Fourth thing to be happy about: NaNo season is approaching. Honestly, even though I love NaNoWriMo, I’m usually filled with dread at this time of year because it’s just such a god-damn busy time and I’m usually so stressed out and there’s absolutely no way that I can find the time required to write 50,000 words in one month. HOWEVER, this NaNo I’ve decided to totally rebel and do something fun and kinda-sorta-in-a-way relaxing. I’ve been toying with the idea of writing an erotic novel or two, mostly for research purposes (no, seriously), to see how such a thing would sell in comparison to my zombie novel, “Nowhere to Hide“. So, this year for NaNo I’m going to rebel and just write 50,000 words worth of erotic stories. My understanding is that the average erotic story is 5000-7000 words, so I’m going to try to write 8-10 short stories. I think it’ll be an interesting change from the usual system since, generally, by mid-way through NaNo I’m both losing interest in my story and wondering how I’m going to stretch it out to 50,000 words. With what I’m going to do this year if I lose interest I can just skip to one of the other stories in the line. Yeah, okay, technically it’s cheating, but the NaNo forums have a “Rebels” board for a reason, right. ^_~


So I guess that’s basically it for now. I’m just trying really hard to look on the bright side of things, because otherwise my eye starts twitching and I start grinding my teeth and not sleeping well, and it’s just overall a really bad scene. 😛

So what about you guys? What are you all up to? Looking on the bright side, right? RIGHT?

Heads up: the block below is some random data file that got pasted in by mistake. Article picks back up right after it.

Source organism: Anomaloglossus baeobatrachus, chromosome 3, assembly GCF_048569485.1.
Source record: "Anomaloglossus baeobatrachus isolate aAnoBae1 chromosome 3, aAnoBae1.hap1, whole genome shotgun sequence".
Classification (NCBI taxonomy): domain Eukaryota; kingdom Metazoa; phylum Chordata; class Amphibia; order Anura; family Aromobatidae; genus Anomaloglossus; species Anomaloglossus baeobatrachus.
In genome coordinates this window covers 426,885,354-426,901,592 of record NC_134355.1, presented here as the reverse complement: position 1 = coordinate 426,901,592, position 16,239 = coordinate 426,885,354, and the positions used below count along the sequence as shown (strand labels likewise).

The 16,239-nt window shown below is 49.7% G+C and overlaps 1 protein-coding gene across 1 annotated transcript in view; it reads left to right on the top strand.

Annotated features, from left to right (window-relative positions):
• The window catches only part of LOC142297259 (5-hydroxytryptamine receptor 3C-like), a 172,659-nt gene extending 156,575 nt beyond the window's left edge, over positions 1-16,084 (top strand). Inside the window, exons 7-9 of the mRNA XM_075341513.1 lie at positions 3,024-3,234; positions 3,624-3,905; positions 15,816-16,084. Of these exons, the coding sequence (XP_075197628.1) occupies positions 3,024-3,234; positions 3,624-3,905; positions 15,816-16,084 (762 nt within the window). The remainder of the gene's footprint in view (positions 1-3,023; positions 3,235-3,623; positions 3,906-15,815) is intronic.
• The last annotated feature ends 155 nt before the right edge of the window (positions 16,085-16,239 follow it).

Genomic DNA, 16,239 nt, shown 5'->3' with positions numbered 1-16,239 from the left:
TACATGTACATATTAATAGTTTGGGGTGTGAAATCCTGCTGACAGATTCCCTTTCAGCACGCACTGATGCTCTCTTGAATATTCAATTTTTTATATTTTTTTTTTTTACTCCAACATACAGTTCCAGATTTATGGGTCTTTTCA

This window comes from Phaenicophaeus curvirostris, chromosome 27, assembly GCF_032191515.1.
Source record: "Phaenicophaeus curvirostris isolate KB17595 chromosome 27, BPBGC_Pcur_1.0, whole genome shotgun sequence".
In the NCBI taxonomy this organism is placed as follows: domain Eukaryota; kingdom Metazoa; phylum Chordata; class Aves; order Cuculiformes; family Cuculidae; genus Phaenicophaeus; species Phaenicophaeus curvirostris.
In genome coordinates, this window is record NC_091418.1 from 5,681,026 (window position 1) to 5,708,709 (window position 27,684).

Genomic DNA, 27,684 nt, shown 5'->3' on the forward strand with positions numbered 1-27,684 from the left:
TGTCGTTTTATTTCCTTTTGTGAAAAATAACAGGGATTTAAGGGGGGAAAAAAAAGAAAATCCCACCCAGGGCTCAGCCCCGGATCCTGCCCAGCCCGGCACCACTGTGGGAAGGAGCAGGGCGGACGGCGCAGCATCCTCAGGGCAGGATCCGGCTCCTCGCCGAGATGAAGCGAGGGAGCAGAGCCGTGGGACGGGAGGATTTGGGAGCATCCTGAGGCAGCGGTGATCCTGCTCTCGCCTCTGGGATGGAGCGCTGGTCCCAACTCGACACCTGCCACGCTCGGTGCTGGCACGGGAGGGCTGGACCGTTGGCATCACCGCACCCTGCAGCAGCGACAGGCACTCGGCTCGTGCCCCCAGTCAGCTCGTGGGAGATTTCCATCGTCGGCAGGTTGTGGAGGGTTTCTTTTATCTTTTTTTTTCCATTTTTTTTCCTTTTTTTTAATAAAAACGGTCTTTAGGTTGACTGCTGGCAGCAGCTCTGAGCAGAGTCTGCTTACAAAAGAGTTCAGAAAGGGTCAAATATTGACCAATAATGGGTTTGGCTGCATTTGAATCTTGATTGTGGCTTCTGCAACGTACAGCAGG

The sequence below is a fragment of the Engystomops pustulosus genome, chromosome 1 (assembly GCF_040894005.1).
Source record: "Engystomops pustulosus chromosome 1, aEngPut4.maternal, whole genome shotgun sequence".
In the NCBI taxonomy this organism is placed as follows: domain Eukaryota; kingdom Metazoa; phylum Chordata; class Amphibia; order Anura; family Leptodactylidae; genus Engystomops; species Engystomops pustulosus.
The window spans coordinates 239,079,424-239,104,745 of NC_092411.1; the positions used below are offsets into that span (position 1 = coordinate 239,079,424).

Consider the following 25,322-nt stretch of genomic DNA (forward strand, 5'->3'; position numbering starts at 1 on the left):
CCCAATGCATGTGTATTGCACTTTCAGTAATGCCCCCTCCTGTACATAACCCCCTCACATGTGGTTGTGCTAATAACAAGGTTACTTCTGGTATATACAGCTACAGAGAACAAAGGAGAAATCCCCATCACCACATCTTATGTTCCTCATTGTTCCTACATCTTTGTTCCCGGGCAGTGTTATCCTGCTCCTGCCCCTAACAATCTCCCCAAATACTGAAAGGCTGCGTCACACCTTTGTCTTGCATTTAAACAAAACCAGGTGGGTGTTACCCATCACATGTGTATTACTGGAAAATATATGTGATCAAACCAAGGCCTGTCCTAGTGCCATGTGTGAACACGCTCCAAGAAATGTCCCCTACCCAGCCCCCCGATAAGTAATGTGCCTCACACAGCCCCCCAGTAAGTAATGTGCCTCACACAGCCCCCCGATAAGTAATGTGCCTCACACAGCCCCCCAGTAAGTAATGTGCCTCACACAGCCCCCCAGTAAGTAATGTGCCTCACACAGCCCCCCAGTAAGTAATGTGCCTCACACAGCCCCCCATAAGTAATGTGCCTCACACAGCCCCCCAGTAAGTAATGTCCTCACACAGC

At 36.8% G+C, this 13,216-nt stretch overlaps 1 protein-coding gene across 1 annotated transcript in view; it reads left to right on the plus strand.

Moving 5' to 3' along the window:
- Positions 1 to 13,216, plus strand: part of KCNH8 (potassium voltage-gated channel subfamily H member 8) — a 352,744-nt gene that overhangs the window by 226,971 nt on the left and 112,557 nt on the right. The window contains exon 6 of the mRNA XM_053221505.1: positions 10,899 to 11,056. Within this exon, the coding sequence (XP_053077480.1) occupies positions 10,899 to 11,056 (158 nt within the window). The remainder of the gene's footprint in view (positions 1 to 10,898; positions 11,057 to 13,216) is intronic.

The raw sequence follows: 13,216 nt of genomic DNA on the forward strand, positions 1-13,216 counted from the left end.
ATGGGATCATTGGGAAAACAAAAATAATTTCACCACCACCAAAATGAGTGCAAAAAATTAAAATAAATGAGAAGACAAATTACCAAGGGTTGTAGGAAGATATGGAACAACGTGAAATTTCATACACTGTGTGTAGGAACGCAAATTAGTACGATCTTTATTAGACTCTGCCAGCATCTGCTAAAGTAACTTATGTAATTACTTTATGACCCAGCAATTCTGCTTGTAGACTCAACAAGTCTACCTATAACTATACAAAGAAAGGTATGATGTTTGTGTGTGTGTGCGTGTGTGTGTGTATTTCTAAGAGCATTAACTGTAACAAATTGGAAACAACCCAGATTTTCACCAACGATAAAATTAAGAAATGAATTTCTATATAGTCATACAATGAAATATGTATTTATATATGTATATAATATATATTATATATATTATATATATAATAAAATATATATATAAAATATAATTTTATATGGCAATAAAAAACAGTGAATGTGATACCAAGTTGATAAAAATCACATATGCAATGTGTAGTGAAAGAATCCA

“Pool of Diamonds” Judges’ Feedback

So we finally, finally got our feedback from the judges in the NYC Midnight Flash Fiction Challenge. Part of the challenge is that every single story gets feedback from the judges, but because of the number of stories being dealt with it can take a while for that feedback to actually get to the writers. The emails for the first challenge started rolling in yesterday, and since I already shared my second challenge story earlier in the week I thought that, instead of another flash fiction story for this Friday I’d share the feedback I received.

A reminder: the story that this feedback is for is “Pool of Diamonds“, which was my challenge #1 story. For this one I had to write an action/adventure story set in a sewer, and I had to incorporate a canteen into the story.

So here is the feedback I received:


WHAT THE JUDGE(S) LIKED ABOUT YOUR STORY……

Judge #1: Action and adventure are introduced immediately. Laura’s description exudes a palpable sense of fear. Vivid details assist with reader immersion. The ending is resonant.

Judge #2: The action starts with the first lines so it draws the reader straight into the story. There’s a lot of pace in the story and I was kept interested throughout. Descriptive narrative makes it easy to visualize the scene.

WHAT THE JUDGES FEEL NEEDS WORK……

Judge #1: The title could be more attention getting. It doesn’t seem realistic that with all the excitement she’d be processing the thought about flashing “the toothy grin that had caused Caleb to fall in love with her.” You might consider mentioning the blood mixed with the diamonds.

Judge #2: The best advice I can give you is to always strive to keep your writing as tight as you can get it. Cut out as many unnecessary words as you can and when you think you can’t cut any more, start over. Always try to paint a picture with your words.


So there you have it. What do I think of this feedback? Well, to be honest, I was expecting a bit more. I realize that these judges have to deal with 1400ish stories all at once, but I was still expecting something a little more illuminating, you know?

All in all though, I’m pretty pleased with my feedback. The stuff they liked made me feel like I really had done a good job on the story, and the stuff they felt needed work seemed so small and nitpicky that it made me feel like they really couldn’t think of much of anything to complain about.